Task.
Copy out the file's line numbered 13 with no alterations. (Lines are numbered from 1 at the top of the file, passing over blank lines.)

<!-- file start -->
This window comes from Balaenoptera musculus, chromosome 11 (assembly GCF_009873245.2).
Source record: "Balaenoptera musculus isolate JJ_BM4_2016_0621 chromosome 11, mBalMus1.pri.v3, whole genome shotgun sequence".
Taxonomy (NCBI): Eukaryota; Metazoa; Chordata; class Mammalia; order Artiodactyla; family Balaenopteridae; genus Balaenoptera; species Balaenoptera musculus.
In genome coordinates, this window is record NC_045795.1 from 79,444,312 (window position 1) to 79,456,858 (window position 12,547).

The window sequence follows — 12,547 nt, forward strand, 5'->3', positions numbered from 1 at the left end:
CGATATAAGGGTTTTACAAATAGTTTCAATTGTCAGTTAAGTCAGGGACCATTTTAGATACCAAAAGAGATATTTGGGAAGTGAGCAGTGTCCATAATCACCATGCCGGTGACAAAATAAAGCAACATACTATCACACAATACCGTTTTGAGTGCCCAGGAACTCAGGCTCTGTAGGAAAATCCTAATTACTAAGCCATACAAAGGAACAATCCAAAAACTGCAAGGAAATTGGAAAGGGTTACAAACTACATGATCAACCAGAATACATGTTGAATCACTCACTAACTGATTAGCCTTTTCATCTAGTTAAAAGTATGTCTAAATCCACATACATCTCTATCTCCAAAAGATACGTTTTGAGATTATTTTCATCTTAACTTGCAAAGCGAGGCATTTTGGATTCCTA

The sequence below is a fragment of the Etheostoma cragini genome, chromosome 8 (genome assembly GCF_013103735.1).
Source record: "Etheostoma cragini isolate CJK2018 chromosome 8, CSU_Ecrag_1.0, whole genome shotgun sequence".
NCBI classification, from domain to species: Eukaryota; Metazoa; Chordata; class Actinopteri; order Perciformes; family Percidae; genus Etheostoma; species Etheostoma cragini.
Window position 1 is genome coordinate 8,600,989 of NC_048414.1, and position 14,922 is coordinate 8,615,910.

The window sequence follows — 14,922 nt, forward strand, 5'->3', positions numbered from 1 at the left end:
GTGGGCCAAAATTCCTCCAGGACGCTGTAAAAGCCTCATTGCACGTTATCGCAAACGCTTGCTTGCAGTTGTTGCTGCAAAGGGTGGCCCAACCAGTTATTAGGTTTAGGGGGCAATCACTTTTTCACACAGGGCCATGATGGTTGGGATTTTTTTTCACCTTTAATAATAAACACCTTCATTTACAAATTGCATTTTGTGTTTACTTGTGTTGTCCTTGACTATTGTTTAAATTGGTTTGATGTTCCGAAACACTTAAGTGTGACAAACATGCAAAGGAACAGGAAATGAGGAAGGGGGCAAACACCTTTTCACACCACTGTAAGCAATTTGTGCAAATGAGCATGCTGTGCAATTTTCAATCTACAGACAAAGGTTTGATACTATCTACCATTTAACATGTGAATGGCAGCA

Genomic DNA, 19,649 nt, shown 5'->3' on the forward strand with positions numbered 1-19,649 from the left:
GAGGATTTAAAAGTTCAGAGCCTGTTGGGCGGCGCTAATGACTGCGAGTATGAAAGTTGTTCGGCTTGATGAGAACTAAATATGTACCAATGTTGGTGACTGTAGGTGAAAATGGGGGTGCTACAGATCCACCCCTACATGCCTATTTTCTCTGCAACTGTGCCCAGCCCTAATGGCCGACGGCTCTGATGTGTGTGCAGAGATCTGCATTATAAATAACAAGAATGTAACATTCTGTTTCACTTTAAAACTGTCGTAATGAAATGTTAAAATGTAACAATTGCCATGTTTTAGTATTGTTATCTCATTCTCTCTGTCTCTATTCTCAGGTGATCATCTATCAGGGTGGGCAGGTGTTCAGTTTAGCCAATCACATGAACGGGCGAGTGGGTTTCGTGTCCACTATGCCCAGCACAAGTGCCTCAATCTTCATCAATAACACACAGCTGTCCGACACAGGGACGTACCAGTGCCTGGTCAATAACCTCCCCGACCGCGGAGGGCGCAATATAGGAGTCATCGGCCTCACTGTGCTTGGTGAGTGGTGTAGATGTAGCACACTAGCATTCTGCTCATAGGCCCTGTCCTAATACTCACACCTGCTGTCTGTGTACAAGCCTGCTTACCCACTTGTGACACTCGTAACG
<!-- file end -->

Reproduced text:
Genomic DNA, 19,649 nt, shown 5'->3' on the forward strand with positions numbered 1-19,649 from the left: